The Energiesprong system is particularly interesting because, although it works for single properties, it also looks at the regulatory environment and the supply chain as part of the wider construction environment. Market development teams work in all these areas in preparation for projects, to stimulate demand and design a possible pathway for scaling their refurbishments. They work with regulators to suggest fine-tuning for policy and regulation, and with banks to create financial arrangements that make it viable to work at scale. This gives suppliers the confidence to invest in off-site manufacturing of the components needed for such house makeovers; without mass manufacturing, these initiatives will remain niche and make little impact on the wider construction landscape or on emissions reductions. In the Netherlands, where the initiative originates, already it has developed further into a network known as Stroomversnelling. This consists of contractors, component suppliers, housing providers, local governments, financiers, DSOs (energy system managers known as ‘distribution system operators’) and other parties. Its objectives are to reduce the renovation costs of net zero carbon refurbishments, increase occupants’ acceptance of such renovations and increase the pace of growth in the net zero carbon housing market itself.

An Energiesprong renovation or new build is financed in an unusually forward-thinking and long-term way. The budget is taken to be future energy cost savings plus the cost of planned maintenance and repairs over the coming 30 years. The idea is to keep residents or householders’ bills at the current rate by spreading the cost into the future, when energy bills will be lower. In the case of housing associations, the housing association foots the bill for conversion and the tenants pay the housing association back via an energy service plan set at a similar rate to their previous energy supplier bill. The housing association can then use this new income stream to partly fund the renovation works. Typically, legislation needs to be amended to allow housing associations to convert a monthly energy bill into an energy service fee. Most changes to renewables require significant capital expenditure which people which people either do not have, or do not wish to spend on energy reduction. This enables them to plan into the future at a steady rate without paying up front, while knowing that their carbon footprint is shrinking – and is a model that could be replicated elsewhere.

Context and background

To meet the goals of the Paris Climate Agreement, which aims to limit global temperature rise to 1.5℃, the built environment’s energy intensity—how much energy a building uses—will have to improve by 30 percent by 2030, according to UN Environment. Globally, the energy intensity of the building sector is improving by about 1.5 percent every year with new technologies, fuels and materials; however, this is being more than offset by the number of buildings. Global floor area grows by about 2.3 percent annually and carbon emissions related to buildings are expected to double by 2050 unless action at scale takes place.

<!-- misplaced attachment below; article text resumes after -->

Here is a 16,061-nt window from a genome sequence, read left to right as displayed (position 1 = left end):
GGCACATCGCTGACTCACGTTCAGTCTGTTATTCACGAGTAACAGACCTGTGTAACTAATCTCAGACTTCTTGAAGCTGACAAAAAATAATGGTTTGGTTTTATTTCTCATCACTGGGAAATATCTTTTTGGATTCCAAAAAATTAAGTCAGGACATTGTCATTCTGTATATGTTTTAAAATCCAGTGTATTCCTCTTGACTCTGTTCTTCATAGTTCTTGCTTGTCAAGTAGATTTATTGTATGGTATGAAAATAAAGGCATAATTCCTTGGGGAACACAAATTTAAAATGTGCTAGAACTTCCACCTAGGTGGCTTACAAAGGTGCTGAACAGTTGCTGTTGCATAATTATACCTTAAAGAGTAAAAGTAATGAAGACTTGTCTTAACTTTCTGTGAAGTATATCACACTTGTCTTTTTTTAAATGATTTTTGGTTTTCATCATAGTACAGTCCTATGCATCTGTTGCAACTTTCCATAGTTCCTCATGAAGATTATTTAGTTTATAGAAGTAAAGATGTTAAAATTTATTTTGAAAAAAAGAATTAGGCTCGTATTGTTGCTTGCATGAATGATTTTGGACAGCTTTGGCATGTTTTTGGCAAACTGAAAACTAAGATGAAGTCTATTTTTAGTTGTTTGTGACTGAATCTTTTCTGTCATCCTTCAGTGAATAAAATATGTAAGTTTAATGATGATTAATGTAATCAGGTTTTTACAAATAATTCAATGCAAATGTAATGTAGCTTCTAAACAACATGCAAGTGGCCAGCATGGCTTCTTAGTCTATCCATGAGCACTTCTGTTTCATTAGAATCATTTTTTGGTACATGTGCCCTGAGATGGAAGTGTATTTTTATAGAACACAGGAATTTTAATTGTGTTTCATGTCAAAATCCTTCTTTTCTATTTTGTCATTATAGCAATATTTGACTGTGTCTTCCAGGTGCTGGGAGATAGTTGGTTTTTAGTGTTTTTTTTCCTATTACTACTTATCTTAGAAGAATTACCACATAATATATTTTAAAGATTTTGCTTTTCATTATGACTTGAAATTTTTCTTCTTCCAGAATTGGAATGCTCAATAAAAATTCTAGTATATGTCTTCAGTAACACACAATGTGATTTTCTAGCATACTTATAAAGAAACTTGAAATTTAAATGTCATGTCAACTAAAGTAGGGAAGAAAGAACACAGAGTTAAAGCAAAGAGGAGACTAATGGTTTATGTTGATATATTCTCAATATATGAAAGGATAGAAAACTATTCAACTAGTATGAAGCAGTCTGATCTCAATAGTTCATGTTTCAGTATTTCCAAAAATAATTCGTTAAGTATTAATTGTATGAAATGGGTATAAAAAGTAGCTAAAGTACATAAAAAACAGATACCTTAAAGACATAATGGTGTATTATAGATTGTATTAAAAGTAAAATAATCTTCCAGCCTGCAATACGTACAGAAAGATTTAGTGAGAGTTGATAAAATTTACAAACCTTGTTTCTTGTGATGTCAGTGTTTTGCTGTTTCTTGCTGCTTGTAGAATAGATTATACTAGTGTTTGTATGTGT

Making houses less demanding of energy is also a social justice issue. Of the British domestic properties which have registered an energy efficiency rating, only 0.05 percent of existing dwellings and one percent of new builds are in the highest band A – and most are intricate one-off designs to be kept temperate with almost no heating or air conditioning. But most of the housing stock – and particularly rental properties and those in poorer areas, are leaky and cold, and can become damp when insulation is added without care for ventilation. Many people simply cannot afford to heat them. In the tragedy of the Grenfell Tower block fire in London three years ago, 72 people died when unsafe – and recently added – external insulation caused fire to spread quickly throughout the tower block. Some 246 buildings in the UK still have the same Aluminium Composite Material (ACM) cladding today. Meanwhile, that same winter in London, deaths from cold homes were estimated at 17,000. One attempt to give poorer people better access to high-tech renewable options is a solar project called Repowering London, whose world-leading work has already transformed communities by training local young people to  install  photovoltaic cells on social housing blocks by local young people.